chicken pox party's, why? - Mothering Forums
View Poll Results: Would you attend a chicken pox party?
Yes 10 100.00%
No 6 100.00%
It depends 13 100.00%
Multiple Choice Poll. Voters: 3. You may not vote on this poll

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#1 of 18 Old 09-02-2013, 08:40 PM - Thread Starter
 
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Yes I get that it's more complicated when adults get it, and then there's the shingles factor yada yada, but I don't get why parents who are in areas where chicken pox is nearly non-existent (I'm in New England, and people have been begging for party's for years on my tribe forum and rarely find anything)...why not just let this die out?  If it's THAT rare, than that means it's THAT rare that your child would get it as an adult as well.  Explain to me the rationale here please?

 

We are a non-vax family, FYI, so I'm not writing this out of judgement.  Just curious what everyone is thinking. 


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#2 of 18 Old 09-02-2013, 08:59 PM
 
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I don't have much time:

Chicken pox does still float around. All three of my kids have come down with it in different states, ages etc without even trying. I am glad that they now have LIFETIME immunity to it and will not need any boosters whatsoever. My guess is parents are wanting that..

You can still get shingles whether you have had the vax or not so that is a whole other ballgame.

 

more later

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#3 of 18 Old 09-03-2013, 06:03 PM
 
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I voted it depends. What it depends on is the age of the child (I would not deliberately expose an under 1 or over 12 to chicken pox) and their overall health status.

 

Chciken pox does still float around.

 

This study showed about 10% of vaccinated children got chicken pox. I do not know how many unvaxxed children get chicken pox.

 

http://richmondconfidential.org/2013/04/09/after-14-year-study-kaiser-finds-chickenpox-vaccine-highly-effective/

 

10+ % is good enough for me to try and finagle my child into getting it when mild, versus waiting and hoping they don't get it.  I do worry about the "shingles" issue - as shingles is on the upswing due to the lack of immune boost from wild CP.  Obviously a person who has never had CP or the vaccine is not at risk for shingles.  that being said, shingles can often be prevented by not getting run down.  I know - that can be hard to do!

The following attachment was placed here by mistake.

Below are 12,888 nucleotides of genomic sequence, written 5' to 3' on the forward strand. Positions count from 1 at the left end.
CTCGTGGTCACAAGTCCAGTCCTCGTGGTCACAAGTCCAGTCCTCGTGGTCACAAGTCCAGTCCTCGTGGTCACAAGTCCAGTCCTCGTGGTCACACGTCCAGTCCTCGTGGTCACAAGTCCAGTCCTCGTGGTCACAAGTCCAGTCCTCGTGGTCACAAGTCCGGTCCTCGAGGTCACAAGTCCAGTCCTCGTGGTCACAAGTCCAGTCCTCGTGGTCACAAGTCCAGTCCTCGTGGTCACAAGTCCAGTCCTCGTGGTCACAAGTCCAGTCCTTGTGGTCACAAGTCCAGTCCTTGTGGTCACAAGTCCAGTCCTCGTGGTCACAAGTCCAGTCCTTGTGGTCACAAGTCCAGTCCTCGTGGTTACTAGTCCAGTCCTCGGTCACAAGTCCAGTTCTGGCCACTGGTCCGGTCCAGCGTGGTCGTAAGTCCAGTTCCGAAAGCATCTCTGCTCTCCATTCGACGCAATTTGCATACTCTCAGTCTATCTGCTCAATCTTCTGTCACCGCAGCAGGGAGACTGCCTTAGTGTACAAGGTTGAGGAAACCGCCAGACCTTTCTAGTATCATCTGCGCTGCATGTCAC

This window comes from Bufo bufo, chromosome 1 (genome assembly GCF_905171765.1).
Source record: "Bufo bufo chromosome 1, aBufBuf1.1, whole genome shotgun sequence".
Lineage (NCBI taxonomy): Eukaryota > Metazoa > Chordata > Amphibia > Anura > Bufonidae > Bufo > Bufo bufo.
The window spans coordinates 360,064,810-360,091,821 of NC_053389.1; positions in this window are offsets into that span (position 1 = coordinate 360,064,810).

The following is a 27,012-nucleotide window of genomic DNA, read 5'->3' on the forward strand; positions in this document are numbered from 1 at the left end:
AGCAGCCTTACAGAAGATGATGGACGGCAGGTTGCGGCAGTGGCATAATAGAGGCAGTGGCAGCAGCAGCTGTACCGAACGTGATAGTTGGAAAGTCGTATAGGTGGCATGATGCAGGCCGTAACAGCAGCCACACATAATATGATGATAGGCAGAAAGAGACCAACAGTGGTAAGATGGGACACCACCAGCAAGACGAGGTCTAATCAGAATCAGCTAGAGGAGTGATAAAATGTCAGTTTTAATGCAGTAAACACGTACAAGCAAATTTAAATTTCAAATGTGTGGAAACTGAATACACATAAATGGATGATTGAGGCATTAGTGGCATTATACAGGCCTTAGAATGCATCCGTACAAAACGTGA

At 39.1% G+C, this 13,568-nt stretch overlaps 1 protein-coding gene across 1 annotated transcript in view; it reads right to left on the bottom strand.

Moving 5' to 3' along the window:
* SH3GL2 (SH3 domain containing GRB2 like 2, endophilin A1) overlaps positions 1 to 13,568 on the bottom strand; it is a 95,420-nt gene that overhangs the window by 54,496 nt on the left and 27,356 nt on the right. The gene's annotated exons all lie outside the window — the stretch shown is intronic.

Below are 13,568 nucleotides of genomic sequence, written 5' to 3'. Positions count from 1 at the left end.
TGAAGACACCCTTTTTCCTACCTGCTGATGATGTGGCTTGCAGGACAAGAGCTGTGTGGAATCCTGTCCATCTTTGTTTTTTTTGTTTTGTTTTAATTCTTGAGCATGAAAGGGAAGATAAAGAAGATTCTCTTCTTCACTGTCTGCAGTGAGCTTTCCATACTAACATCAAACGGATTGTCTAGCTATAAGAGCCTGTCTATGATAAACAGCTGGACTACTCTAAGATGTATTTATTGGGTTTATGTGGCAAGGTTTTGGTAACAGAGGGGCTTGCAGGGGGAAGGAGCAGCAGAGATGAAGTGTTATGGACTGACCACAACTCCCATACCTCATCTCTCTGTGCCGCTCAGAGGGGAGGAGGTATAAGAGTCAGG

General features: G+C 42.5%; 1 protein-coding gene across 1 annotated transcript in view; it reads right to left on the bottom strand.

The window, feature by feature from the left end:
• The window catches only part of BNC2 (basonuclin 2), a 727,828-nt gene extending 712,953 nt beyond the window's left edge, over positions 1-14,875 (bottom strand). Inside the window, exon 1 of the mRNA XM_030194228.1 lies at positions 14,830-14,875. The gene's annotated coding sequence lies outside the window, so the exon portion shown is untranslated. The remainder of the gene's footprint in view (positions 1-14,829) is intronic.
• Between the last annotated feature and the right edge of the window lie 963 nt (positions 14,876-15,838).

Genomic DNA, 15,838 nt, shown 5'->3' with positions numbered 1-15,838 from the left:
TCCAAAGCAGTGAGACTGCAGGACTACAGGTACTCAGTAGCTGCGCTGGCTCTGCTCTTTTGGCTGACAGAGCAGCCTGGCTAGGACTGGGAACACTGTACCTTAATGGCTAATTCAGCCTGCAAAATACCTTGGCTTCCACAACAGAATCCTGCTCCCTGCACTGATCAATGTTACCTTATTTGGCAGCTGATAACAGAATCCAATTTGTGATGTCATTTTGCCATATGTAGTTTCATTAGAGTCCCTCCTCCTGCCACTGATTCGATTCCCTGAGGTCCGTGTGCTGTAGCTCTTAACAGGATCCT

I don't know (at this point) if the rate of chicken pox will continue to fall or level off. it might level off - the chicken pox vaccine has a high number of "breakthrough" cases, and some parents still do refuse chicken pox vaccine.  If it continues to fall - trying to avoid CP may be a viable option.


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#4 of 18 Old 09-04-2013, 10:22 AM
 
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Pretty much what KathyMuggle said.
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#5 of 18 Old 09-04-2013, 11:46 AM
 
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It's definitely less common now, but it's still out there, so although it might be difficult to find a party during childhood, chances are a person would get it at some point in their lives. So with that in mind, it's best to get in childhood. Also, getting it over with means you don't have to worry about your child being excluded from school during an "outbreak."

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#6 of 18 Old 09-05-2013, 05:05 AM
 
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My sisters and I all had pox when we were kids and it was no biggie.  Wait,  my youngest sister says she has a few scars so maybe it wasn't such a "no biggie" for her.  I thought I would let my kids attend a pox party to get it over with, but my husband is against that idea.  And I agree with him now also.  It's one thing getting sick accidentally, but to purposely get your kid sick...what if your kid is the very rare case that ends badly?  So no pox party for us, although I would be thrilled if my kids get the chickenpox.


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#7 of 18 Old 09-05-2013, 06:19 AM
 
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Originally Posted by Magali View Post
 

My sisters and I all had pox when we were kids and it was no biggie.  Wait,  my youngest sister says she has a few scars so maybe it wasn't such a "no biggie" for her.  I thought I would let my kids attend a pox party to get it over with, but my husband is against that idea.  And I agree with him now also.  It's one thing getting sick accidentally, but to purposely get your kid sick...what if your kid is the very rare case that ends badly?  So no pox party for us, although I would be thrilled if my kids get the chickenpox.

25 yrs ago it was totally normal to have pox parties in the neighborhood, so everyone could get it over with...and the 'what if' part?  well, anyone's child could become deathly ill from a cold contracted at the grocery store or school.   A cold can turn into deadly pneumonia for some kids without warning.  Should we avoid the grocery store or school due to that potential hazard?   And, if my child was unusally ill all the time, or had a condition of some sort that Cp would aggravate, then I probably wouldn't go out of my way to make them sick with pox.  I would let nature takes it's course at that point. 

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#8 of 18 Old 09-05-2013, 12:23 PM - Thread Starter